people'It can last and it's terrifying'
In this photo illustration a school student eats a hamburger as part of his lunch which was brought from a fast food shop near his school, on October 5, 2005 in London, England. The British government has announced plans to remove junk food from school lunches. From September 2006, food that is high in fat, sugar or salt will be banned from meals and removed from vending machines in schools across England. The move comes in response to a campaign by celebrity TV chef Jamie Oliver to improve school meals.
Arts and Entertainment
Life and Style
fashionModel of the moment shoots for first time with catwalk veteran
Life and Style
fashionPart of 'best-selling' Demeter scent range
ebooksAn unforgettable anthology of contemporary reportage
Tom Cleverley
footballLoan move comes 17 hours after close of transfer window
Alexis Sanchez, Radamel Falcao, Diego Costa and Mario Balotelli
footballRadamel Falcao and Diego Costa head record £835m influx
Life and Style
fashionAngelina Jolie's wedding dressed revealed
Latest stories from i100
Have you tried new the Independent Digital Edition apps?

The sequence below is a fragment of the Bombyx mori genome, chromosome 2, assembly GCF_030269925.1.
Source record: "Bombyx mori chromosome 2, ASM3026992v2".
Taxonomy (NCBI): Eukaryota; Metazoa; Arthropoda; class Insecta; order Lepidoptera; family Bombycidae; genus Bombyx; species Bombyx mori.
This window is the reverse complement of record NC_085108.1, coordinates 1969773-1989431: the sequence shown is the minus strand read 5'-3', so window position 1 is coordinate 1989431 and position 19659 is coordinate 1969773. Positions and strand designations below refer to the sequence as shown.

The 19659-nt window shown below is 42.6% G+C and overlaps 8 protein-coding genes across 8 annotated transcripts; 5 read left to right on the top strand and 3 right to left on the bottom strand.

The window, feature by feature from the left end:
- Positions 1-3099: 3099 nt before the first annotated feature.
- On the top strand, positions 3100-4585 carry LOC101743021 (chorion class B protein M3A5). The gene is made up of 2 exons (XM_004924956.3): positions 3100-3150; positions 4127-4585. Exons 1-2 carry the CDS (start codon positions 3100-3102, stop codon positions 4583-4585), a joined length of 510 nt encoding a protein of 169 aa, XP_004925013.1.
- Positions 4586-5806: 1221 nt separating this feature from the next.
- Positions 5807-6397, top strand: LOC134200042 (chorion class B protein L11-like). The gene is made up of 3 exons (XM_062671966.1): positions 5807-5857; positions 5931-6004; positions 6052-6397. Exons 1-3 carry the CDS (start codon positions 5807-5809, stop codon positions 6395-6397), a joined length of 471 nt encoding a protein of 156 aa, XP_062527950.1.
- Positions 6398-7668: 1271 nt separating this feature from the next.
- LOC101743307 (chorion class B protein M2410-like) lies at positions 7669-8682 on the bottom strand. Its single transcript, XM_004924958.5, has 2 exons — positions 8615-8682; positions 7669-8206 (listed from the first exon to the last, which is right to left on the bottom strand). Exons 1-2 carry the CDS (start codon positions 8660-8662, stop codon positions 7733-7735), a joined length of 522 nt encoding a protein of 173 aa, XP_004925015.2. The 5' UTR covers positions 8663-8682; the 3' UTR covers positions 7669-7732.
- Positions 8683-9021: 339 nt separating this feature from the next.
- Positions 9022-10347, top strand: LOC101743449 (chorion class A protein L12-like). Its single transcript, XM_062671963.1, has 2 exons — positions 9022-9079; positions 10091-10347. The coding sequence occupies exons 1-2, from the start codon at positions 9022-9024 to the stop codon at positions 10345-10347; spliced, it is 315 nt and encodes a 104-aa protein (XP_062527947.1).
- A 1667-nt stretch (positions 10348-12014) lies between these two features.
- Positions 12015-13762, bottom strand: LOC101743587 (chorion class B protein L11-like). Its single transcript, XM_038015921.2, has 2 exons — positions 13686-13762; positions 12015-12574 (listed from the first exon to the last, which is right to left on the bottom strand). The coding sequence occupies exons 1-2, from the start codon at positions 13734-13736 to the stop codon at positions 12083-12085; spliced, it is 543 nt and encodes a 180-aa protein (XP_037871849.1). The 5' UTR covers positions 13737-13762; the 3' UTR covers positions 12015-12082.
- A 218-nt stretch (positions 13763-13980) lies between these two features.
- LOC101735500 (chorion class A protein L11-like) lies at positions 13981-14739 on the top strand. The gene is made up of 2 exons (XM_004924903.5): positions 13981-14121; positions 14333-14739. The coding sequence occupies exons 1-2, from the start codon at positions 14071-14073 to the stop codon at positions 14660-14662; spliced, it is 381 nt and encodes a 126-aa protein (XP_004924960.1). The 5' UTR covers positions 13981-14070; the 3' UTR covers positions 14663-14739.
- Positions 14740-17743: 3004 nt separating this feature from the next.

Independent Dating

By clicking 'Search' you
are agreeing to our
Terms of Use.

iJobs Job Widget
iJobs Money & Business

Senior Data Warehouse Developer - (Oracle, PL/SQL, ETL, OLAP, B

£65000 - £70000 per annum: Harrington Starr: One of the global leaders in fina...

Executive Assistant/Events Coordinator - Old Street, London

£35000 - £38000 per annum + benefits: Ashdown Group: Executive Assistant/Event...

HR Generalist (standalone) - Tunbridge Wells - £32,000

£30000 - £32000 per annum: Ashdown Group: HR Generalist (standalone) - Tunbrid...

Derivatives Risk Commodities Business Analyst /Market Risk

£600 - £800 per day: Harrington Starr: Derivatives Risk Commodities Business A...

Day In a Page

'I’ll tell you what I would not serve - lamb and potatoes': US ambassador hits out at stodgy British food served at diplomatic dinners

'I’ll tell you what I would not serve - lamb and potatoes'

US ambassador hits out at stodgy British food
Radio Times female powerlist: A 'revolution' in TV gender roles

A 'revolution' in TV gender roles

Inside the Radio Times female powerlist
Endgame: James Frey's literary treasure hunt

James Frey's literary treasure hunt

Riddling trilogy could net you $3m
Fitbit: Because the tingle feels so good

Fitbit: Because the tingle feels so good